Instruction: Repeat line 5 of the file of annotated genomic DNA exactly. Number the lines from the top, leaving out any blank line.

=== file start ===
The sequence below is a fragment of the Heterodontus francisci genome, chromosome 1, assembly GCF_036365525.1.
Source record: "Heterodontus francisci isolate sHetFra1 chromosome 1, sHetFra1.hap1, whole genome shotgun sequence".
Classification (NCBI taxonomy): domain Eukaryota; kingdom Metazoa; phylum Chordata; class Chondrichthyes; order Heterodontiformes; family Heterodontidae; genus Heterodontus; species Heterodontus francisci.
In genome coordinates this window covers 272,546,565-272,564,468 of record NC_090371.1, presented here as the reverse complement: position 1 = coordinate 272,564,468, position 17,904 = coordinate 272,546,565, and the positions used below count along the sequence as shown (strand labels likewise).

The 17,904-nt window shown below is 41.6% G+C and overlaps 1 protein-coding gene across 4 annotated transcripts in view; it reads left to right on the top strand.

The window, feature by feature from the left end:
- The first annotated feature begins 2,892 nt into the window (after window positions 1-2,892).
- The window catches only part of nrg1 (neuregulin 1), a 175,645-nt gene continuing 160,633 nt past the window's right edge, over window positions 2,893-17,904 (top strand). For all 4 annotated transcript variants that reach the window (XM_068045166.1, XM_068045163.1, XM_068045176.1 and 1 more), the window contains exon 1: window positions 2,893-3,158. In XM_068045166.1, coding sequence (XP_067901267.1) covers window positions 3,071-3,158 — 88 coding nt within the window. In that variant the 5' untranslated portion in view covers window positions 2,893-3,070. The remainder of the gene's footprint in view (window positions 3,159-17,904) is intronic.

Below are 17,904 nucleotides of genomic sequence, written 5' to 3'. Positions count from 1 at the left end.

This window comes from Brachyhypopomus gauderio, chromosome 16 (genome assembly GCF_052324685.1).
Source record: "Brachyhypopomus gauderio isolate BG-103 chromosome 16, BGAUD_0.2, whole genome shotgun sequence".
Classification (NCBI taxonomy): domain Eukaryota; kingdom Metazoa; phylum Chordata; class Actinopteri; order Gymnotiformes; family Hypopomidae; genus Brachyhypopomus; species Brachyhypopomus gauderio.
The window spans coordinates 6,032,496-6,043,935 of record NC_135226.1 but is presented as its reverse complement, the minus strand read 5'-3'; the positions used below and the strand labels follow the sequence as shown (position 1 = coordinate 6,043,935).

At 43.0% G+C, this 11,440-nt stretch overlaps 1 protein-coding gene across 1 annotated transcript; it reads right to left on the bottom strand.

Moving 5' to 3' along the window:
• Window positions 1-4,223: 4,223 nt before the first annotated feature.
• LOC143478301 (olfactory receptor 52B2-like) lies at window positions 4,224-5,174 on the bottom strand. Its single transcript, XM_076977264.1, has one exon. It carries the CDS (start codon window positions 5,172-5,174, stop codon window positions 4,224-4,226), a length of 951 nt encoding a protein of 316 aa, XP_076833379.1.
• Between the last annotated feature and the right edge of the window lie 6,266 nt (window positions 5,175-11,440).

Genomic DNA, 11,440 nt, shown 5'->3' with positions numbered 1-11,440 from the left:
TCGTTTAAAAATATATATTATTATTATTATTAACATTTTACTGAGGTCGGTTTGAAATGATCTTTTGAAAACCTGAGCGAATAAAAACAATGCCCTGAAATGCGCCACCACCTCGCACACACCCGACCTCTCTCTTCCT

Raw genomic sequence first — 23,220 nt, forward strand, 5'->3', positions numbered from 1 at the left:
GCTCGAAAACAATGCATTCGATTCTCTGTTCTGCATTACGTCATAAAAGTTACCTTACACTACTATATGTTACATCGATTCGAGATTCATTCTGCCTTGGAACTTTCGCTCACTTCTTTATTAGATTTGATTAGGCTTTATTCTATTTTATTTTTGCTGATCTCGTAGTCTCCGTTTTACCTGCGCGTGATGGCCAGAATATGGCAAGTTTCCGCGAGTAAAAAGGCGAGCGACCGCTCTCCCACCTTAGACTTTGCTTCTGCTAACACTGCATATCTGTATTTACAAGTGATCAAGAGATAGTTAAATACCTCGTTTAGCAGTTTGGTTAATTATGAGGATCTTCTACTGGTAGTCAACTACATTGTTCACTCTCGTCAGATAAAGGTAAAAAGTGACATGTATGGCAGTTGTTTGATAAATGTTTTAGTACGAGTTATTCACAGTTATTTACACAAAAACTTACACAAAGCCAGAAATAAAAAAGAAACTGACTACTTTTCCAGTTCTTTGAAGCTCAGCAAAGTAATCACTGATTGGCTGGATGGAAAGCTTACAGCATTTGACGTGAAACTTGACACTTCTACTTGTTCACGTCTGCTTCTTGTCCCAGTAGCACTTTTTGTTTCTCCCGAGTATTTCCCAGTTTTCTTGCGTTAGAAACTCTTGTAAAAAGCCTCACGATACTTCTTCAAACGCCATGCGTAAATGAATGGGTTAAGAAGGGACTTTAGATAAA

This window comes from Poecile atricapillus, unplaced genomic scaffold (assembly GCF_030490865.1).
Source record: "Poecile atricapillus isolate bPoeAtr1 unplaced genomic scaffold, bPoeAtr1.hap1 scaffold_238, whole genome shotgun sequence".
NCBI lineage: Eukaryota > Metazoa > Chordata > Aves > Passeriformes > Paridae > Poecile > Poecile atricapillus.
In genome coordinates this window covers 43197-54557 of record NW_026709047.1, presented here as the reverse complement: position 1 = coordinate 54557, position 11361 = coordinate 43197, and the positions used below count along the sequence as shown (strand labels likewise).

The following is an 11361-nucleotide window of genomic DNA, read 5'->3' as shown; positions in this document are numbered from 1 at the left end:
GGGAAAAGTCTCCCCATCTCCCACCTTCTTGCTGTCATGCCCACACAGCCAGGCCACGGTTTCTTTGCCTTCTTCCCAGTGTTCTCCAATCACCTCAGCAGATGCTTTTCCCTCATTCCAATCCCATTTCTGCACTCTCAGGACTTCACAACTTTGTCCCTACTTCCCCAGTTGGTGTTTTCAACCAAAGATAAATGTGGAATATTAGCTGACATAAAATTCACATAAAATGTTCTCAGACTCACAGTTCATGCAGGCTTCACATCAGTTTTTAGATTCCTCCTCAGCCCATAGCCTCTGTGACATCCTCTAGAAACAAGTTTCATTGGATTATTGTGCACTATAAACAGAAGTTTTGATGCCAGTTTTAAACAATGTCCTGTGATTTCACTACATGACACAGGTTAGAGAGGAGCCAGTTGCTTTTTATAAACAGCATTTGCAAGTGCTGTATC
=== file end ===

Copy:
The 17,904-nt window shown below is 41.6% G+C and overlaps 1 protein-coding gene across 4 annotated transcripts in view; it reads left to right on the top strand.